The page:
Over the years, I’ve worn out six or seven hardened steel Japanese pruning saws. I’ve sharpened my Swiss hand pruners and lopping shears to the point of replacing the blades. I’ve developed a healthy gardener’s equivalent of “Painter’s Thumbs,” the ones that we all have when working with the tools for any length of time. And I flirt again with carpal tunnel in the wrists. But–full disclosure: I don’t do it all.

I occasionally contract out a bit of pruning to a Haitian with a machete. Nice guy, hard worker. Beyond effective with the machete. Savage, actually.

But this note isn’t about Wale, my Haitian helper, nor is it about the making of this butterfly garden although both could easily be the subject of numerous reminisces, including several that are pretty funny. Neither is this missive about one’s declining years (except to the extent that it’s all about me–and I just may have commenced those years of declension.)

No, this missive is all about the Japanese pruning saw and the Swiss pruners and the big thumbs and the ficus benjamina near to the entrance to the guest bungalow. The twenty foot extension ladder also figures in the tale, and I suppose that the several gallons of Gatorade consumed deserve an honorable mention. This is the sum of a houseplant story of epic proportions.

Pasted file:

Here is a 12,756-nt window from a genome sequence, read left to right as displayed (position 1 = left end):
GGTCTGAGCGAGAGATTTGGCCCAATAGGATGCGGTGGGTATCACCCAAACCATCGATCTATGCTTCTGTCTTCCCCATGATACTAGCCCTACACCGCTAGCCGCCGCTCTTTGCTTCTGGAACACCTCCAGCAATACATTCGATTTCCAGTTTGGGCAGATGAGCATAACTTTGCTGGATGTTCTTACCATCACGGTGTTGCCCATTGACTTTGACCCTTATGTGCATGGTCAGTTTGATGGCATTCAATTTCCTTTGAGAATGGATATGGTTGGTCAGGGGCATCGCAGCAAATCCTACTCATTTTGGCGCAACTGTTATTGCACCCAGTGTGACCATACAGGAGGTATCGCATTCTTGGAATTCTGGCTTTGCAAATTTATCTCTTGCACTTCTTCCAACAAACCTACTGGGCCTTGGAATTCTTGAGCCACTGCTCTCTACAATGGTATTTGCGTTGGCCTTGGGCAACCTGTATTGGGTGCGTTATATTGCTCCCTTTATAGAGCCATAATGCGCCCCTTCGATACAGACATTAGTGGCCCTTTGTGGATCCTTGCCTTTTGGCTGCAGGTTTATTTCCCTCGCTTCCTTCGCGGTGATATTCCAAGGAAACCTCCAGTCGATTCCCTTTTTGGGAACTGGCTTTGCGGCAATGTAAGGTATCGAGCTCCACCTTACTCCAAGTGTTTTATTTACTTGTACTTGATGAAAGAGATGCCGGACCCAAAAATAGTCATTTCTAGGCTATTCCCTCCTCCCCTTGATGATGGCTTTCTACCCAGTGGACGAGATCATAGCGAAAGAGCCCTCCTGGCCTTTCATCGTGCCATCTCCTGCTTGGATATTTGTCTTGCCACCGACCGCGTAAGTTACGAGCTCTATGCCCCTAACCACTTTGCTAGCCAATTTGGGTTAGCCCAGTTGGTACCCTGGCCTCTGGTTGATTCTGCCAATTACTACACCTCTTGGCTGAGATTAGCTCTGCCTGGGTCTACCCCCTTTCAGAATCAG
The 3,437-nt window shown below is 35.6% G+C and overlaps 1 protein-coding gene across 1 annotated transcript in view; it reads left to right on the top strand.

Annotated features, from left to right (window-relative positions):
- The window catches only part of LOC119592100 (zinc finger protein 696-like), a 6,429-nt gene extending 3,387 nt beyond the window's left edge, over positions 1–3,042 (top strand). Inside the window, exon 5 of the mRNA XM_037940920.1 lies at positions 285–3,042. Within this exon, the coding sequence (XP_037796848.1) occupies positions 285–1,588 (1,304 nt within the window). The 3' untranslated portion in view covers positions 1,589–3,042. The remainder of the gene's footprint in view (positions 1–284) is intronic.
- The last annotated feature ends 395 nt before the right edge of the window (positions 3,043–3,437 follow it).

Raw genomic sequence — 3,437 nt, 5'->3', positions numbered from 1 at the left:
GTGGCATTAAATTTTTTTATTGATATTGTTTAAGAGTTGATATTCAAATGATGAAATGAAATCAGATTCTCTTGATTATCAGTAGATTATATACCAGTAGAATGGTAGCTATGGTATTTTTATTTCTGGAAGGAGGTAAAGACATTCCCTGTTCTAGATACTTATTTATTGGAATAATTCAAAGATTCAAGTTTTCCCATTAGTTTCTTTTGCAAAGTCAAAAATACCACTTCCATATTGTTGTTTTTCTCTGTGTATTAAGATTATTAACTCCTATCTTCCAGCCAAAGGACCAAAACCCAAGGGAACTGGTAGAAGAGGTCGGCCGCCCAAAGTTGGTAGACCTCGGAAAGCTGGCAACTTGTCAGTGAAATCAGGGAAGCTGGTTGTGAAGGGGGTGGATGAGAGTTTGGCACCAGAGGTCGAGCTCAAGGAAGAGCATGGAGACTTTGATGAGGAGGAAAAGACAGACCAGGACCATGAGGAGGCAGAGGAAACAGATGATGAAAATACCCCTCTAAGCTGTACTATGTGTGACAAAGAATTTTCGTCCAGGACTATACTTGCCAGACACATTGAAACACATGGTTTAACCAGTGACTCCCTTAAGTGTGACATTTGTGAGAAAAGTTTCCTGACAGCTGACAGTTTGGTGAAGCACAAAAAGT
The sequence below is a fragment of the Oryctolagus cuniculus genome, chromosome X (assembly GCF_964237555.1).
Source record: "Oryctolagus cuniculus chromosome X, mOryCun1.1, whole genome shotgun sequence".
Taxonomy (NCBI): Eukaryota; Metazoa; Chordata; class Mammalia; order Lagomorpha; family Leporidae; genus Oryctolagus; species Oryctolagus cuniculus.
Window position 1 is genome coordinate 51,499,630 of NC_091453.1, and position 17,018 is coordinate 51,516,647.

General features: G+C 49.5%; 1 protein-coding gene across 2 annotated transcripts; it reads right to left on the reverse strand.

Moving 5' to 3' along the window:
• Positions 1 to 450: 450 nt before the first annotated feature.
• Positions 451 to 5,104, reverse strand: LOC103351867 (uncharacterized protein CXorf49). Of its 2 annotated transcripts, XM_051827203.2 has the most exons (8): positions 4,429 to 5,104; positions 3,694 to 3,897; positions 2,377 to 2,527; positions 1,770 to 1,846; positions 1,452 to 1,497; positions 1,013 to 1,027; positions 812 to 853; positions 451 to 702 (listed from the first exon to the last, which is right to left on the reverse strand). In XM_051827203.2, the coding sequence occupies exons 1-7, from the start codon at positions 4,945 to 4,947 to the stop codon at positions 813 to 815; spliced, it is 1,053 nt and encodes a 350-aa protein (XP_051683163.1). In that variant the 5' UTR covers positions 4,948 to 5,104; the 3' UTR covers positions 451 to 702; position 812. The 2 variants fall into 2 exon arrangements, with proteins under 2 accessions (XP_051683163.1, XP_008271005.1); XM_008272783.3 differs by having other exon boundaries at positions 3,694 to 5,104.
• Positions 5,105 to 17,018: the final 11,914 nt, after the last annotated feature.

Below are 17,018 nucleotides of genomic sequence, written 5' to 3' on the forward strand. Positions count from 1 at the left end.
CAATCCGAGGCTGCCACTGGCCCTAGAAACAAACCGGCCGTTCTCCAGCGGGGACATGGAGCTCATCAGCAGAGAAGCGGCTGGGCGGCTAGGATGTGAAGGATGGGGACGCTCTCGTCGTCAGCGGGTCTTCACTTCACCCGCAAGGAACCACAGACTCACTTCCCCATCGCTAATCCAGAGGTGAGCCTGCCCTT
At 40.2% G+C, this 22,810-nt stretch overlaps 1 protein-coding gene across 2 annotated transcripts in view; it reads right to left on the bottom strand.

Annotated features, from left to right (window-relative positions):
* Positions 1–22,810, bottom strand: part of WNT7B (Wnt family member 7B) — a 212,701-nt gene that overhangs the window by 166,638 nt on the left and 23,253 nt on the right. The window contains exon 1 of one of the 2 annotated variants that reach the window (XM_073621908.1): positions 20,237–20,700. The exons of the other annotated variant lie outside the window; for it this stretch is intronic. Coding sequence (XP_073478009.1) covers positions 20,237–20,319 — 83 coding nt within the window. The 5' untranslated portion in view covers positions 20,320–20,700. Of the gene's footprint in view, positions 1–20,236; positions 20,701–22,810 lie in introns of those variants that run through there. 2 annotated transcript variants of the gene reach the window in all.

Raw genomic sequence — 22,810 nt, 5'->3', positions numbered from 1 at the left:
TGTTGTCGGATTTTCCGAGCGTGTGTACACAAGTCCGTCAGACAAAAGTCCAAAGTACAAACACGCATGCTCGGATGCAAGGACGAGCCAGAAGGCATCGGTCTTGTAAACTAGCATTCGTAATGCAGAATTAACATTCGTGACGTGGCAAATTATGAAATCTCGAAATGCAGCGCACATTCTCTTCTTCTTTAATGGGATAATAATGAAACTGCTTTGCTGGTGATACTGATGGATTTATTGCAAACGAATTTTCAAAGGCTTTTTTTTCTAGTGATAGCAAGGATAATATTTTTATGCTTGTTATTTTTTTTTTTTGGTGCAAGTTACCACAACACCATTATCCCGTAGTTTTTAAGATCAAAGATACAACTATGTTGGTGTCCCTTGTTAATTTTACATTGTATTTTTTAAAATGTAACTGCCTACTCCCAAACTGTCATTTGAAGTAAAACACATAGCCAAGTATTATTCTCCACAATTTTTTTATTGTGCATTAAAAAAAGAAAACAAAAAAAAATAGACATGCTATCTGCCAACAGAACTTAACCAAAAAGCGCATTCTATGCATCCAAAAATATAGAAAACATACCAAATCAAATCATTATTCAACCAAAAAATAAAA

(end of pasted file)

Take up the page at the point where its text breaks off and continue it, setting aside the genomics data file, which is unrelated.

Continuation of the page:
In my time I’ve had a few far-fetched dreams–still do, I suppose. But I never once imagined that I would spend three days in a house plant, on an extension ladder, wielding assorted tools and dragging away enough brush to make a burn pile the size of a hi-cube van. Nevertheless, I did that. And it’s not the first time, nor is the ficus the only culprit. Whacking that tree is a boatload of work and not tremendously more fun than shoveling snow, but I suppose that it IS a more rewarding than the shoveling. In the end, I’ve got a nicely shaped giant houseplant to welcome guests, while snow eventually turns to slush and then melts, exposing a season’s worth of urban dog crap along the way.

Anyway, here’s a photo of the giant houseplant.

This photo doesn’t really do justice to the nicely shaped tree, now reduced to eighteen or twenty feet in height and just beginning to leaf out. To make up for that I’ve also posted several other photos of my garden here in Las Galeras on the El Otro WA blog. Please ignore those things that seem to need attention in the background of the garden photos; I do and mostly with impunity. Which is certainly not the case with soggy dog poop, is it?

As a bonus, and for those of you with a houseplant bent, I’ve also posted in this location on that blog a helpful ficus benjamina houseplant hint, gleaned a month or so ago when confirming that I knew how to spell ficus benjamina correctly. (Hot Tip: Wikipedia asserts that the Ficus apparently develops some sort of affinity for the familiar electro-magnetic arrangement of the universe and responds to having it’s pot rotated by dropping leaves. Who knew?)

It may seem difficult for my friends in the central and northern latitudes to credit, but no doubt your spring is just around the corner, and all the sweeter for it’s arrival after this hellacious winter past. While waiting for that turn, enjoy your anticipation.

Leave a Reply